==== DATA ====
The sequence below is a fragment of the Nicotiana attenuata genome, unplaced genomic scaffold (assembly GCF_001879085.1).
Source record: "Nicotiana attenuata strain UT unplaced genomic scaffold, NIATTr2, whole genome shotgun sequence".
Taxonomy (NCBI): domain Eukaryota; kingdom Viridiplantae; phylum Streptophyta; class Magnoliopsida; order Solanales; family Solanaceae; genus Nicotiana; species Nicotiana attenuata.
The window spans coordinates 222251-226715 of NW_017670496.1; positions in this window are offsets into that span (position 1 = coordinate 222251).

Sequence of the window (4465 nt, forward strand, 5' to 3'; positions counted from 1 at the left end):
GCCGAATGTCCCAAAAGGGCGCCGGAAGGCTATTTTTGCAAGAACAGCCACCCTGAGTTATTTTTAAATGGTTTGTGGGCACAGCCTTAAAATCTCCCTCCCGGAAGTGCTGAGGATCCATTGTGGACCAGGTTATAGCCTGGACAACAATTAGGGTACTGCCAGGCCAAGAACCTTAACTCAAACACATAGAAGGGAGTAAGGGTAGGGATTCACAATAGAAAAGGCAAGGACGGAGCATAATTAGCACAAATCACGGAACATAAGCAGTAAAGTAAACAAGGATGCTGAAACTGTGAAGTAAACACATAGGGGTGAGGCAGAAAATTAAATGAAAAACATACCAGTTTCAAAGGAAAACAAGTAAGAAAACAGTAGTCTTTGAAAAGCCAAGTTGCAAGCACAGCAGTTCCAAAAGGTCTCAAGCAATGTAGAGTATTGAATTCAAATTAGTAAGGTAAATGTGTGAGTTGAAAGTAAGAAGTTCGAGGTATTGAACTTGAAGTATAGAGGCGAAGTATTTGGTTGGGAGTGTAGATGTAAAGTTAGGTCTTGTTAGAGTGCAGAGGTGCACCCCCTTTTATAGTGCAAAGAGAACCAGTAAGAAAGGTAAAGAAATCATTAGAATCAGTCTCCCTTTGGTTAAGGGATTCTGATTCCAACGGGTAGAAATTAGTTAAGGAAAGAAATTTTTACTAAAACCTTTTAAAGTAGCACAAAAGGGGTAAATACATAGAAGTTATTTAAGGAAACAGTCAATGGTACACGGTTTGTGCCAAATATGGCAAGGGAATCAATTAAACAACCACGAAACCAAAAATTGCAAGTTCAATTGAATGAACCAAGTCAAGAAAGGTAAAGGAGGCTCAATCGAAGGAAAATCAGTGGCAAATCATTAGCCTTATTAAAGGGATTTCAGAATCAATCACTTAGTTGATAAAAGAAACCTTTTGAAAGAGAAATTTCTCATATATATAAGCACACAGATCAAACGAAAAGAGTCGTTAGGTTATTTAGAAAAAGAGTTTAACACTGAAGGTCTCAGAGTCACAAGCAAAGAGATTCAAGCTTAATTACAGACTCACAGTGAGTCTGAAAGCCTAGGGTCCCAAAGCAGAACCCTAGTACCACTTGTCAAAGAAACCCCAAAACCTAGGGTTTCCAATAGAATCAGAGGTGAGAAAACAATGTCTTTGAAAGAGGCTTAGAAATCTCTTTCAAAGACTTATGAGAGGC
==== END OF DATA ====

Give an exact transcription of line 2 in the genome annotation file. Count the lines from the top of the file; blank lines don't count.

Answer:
Source record: "Nicotiana attenuata strain UT unplaced genomic scaffold, NIATTr2, whole genome shotgun sequence".